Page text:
Sunday, November 6, 2011

Extra Panels in Blanket of Awesome

I got a comment on my original post regarding the extra panels, and realized that as a reader of blogs, I would find the process of adding to the original design interesting, so as a writer, should probably write about that!

The original blanket is meant to be more of a lap blanket, perfect for keeping on the couch. I wanted a blanket that could be used on a queen- or king-sized bed. This required lengthening the blanket in all dimensions. Making it longer was easy, just knit more repeats until it's as long as desired, roughly 80". I did that for the three original pieces, and then had to figure out how to make it wider. Some people also widened theirs, knitting the edges or inner piece again. I didn't like that solution. Instead, I wanted to make something that looked like it could have been part of the original pattern, if the pattern were originally made for a queen-sized bed. I tend to be better at taking something that exists and improving it (changing the decreases, ways things are attached, small technical details) rather than coming up with something 100% from scratch, so a knitting designer I am not. However, I think this modification turned out well!

In the original panels, the main panel is a nice mix of a lot of cables:

The side panels have one main cable, a lot of background stitches, and a nice border on either end, separating the panels. The edging braid is repeated in the last two pieces knit for the blanket, a top and bottom border as well:

I knew I needed roughly the equivalent of two more edge panels to bring the blanket to the size I wanted. I decided I liked the outside panels as-is so I wanted to add something in between the two original panels, something with some background stitching (the trinity stitch on either side of the main cable in that second picture) and some cables. I wanted the panel with many cables to fade into a panel of few cables to fade into the panel of one cable. I also wanted to keep the border braid in between each panel; the outside panels had one on either side so I would just need one on the side closest to the center in the new panels. Thus far, the general stitch count was set (about as many as the edge panels, give or take a few to make the patterns work), two motifs (more than zero trinity stitch, one braid on the edge by the center panel), and I knew that there would be more than one cable but less than three.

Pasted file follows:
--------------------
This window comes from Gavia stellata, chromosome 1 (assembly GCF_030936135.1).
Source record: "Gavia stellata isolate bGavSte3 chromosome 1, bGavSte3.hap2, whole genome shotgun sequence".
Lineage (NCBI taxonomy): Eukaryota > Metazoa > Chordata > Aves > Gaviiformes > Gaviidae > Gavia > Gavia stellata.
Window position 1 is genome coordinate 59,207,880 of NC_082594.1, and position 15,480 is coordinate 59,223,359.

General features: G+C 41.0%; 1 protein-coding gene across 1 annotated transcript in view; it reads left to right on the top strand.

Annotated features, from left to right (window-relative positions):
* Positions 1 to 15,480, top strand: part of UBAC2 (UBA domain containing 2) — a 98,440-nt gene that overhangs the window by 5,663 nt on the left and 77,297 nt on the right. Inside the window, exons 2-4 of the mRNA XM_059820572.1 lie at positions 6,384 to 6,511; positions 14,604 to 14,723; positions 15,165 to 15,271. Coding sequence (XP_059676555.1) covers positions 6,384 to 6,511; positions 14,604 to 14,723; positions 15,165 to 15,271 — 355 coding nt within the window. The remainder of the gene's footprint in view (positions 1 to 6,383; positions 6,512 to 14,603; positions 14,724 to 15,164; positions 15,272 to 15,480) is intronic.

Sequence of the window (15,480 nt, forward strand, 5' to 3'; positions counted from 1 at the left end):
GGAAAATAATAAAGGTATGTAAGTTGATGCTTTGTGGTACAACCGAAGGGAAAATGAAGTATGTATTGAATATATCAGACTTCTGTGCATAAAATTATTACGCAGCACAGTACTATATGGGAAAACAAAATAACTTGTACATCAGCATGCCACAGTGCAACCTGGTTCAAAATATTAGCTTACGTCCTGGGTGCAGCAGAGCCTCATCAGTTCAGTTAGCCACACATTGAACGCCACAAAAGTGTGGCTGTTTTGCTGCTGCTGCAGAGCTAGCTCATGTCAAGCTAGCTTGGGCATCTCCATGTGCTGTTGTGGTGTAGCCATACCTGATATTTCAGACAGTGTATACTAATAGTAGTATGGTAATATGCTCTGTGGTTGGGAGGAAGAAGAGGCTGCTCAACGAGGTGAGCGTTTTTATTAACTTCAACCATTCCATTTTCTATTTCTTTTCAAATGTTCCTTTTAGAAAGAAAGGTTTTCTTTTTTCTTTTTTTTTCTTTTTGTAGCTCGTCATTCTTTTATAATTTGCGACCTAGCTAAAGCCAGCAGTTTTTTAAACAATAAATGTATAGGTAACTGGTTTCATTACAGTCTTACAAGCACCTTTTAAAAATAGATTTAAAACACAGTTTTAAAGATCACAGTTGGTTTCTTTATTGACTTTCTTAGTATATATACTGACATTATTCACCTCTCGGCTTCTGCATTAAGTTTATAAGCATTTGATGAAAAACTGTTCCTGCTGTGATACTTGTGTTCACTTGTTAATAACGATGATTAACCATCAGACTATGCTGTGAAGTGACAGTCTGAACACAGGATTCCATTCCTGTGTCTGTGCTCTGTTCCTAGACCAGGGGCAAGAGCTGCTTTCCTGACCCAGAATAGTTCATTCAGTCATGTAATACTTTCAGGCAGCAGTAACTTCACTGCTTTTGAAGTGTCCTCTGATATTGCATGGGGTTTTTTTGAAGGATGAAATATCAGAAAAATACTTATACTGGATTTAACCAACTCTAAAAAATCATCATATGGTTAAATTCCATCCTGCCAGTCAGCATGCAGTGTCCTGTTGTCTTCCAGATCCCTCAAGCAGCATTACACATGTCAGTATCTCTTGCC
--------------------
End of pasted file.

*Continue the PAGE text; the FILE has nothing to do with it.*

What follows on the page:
Both original panels have a fairly intricate and large cable down the center. Since I was trying to match them, I decided I should have a large-ish cable down the center, with trinity stitch on either side. I didn't want any stretch of trinity stitch as large as the stretches on the end, in keeping with the fading from many cables to a lot of background. I'd knit Valencia from Gardiner Yarn Works somewhat recently, and really, really, really liked the front cable motif. It fit the general cable requirements, fancy, large-ish, so I chose that one as my main cable:

Ooh la la, I know!

I also needed another smaller cable to break up the trinity stitch on either side of the main cable for this panel, so I chose a little fun one that I think I used somewhere sometime but I don't remember anymore because this was over a year ago. For that one, I decided how much of the trinity stitch I wanted on either side (one repeat on one side, two on the other, because it worked out nicely that way and you really can't do half-repeats) and then figured out roughly what size cable I needed to fill the rest of the space. I recall looking online, but am not sure where exactly I got that little cable from. Either way, it fit, I love it, and here's the panel I ended up with, shown off in blocked and unblocked format:

I love this blanket, love how well the panel I came up with works with it, and really truly am planning to knit it again, even if it was months and months and months of knitting. It ended up being late, actually, and I was knitting it in the car on the way to the wedding, frantically trying to finish the borders so I could give it to them there:

Had I not knit one of the borders 10" too far, it would have been fine, but I'm almost happier I didn't finish, because then I was able to give it one final block and take finished pictures of it!

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